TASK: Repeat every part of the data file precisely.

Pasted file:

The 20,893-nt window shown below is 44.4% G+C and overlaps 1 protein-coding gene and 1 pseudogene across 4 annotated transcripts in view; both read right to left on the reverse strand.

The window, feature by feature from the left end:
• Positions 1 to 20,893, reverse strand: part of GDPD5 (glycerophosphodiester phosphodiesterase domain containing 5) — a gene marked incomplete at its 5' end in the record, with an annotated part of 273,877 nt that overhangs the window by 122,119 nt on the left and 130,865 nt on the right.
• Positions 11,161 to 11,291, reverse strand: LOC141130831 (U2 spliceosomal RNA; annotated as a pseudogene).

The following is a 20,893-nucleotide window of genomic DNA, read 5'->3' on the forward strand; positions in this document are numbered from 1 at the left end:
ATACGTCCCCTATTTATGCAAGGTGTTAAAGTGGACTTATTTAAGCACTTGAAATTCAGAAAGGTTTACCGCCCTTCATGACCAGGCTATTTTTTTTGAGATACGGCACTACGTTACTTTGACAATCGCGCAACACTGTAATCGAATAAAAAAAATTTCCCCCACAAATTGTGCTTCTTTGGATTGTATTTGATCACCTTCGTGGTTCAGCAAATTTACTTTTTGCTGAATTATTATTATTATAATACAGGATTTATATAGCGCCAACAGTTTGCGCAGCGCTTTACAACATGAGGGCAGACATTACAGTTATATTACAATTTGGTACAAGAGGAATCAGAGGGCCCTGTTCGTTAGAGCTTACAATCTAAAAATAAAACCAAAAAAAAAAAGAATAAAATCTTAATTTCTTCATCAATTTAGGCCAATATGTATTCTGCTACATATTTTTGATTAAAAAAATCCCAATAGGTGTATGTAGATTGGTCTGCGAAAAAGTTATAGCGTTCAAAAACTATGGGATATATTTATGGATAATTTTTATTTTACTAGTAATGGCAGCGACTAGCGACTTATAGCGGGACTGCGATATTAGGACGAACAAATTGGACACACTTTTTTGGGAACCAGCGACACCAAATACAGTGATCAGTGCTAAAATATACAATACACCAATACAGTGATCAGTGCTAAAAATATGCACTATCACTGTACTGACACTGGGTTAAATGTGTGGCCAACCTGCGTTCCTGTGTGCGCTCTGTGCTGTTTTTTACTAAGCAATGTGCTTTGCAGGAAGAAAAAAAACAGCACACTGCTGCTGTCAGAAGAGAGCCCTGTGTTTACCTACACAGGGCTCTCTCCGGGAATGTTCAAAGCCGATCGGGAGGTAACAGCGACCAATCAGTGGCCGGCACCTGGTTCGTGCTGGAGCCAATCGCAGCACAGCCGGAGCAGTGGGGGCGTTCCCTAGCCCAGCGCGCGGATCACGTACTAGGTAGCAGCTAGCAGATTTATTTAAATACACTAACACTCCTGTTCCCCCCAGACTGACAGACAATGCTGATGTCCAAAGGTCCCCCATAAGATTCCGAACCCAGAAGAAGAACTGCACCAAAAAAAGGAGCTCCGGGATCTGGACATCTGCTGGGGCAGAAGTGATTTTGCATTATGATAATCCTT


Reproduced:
The 20,893-nt window shown below is 44.4% G+C and overlaps 1 protein-coding gene and 1 pseudogene across 4 annotated transcripts in view; both read right to left on the reverse strand.

The window, feature by feature from the left end:
• Positions 1 to 20,893, reverse strand: part of GDPD5 (glycerophosphodiester phosphodiesterase domain containing 5) — a gene marked incomplete at its 5' end in the record, with an annotated part of 273,877 nt that overhangs the window by 122,119 nt on the left and 130,865 nt on the right.
• Positions 11,161 to 11,291, reverse strand: LOC141130831 (U2 spliceosomal RNA; annotated as a pseudogene).

The following is a 20,893-nucleotide window of genomic DNA, read 5'->3' on the forward strand; positions in this document are numbered from 1 at the left end:
ATACGTCCCCTATTTATGCAAGGTGTTAAAGTGGACTTATTTAAGCACTTGAAATTCAGAAAGGTTTACCGCCCTTCATGACCAGGCTATTTTTTTTGAGATACGGCACTACGTTACTTTGACAATCGCGCAACACTGTAATCGAATAAAAAAAATTTCCCCCACAAATTGTGCTTCTTTGGATTGTATTTGATCACCTTCGTGGTTCAGCAAATTTACTTTTTGCTGAATTATTATTATTATAATACAGGATTTATATAGCGCCAACAGTTTGCGCAGCGCTTTACAACATGAGGGCAGACATTACAGTTATATTACAATTTGGTACAAGAGGAATCAGAGGGCCCTGTTCGTTAGAGCTTACAATCTAAAAATAAAACCAAAAAAAAAAAGAATAAAATCTTAATTTCTTCATCAATTTAGGCCAATATGTATTCTGCTACATATTTTTGATTAAAAAAATCCCAATAGGTGTATGTAGATTGGTCTGCGAAAAAGTTATAGCGTTCAAAAACTATGGGATATATTTATGGATAATTTTTATTTTACTAGTAATGGCAGCGACTAGCGACTTATAGCGGGACTGCGATATTAGGACGAACAAATTGGACACACTTTTTTGGGAACCAGCGACACCAAATACAGTGATCAGTGCTAAAATATACAATACACCAATACAGTGATCAGTGCTAAAAATATGCACTATCACTGTACTGACACTGGGTTAAATGTGTGGCCAACCTGCGTTCCTGTGTGCGCTCTGTGCTGTTTTTTACTAAGCAATGTGCTTTGCAGGAAGAAAAAAAACAGCACACTGCTGCTGTCAGAAGAGAGCCCTGTGTTTACCTACACAGGGCTCTCTCCGGGAATGTTCAAAGCCGATCGGGAGGTAACAGCGACCAATCAGTGGCCGGCACCTGGTTCGTGCTGGAGCCAATCGCAGCACAGCCGGAGCAGTGGGGGCGTTCCCTAGCCCAGCGCGCGGATCACGTACTAGGTAGCAGCTAGCAGATTTATTTAAATACACTAACACTCCTGTTCCCCCCAGACTGACAGACAATGCTGATGTCCAAAGGTCCCCCATAAGATTCCGAACCCAGAAGAAGAACTGCACCAAAAAAAGGAGCTCCGGGATCTGGACATCTGCTGGGGCAGAAGTGATTTTGCATTATGATAATCCTT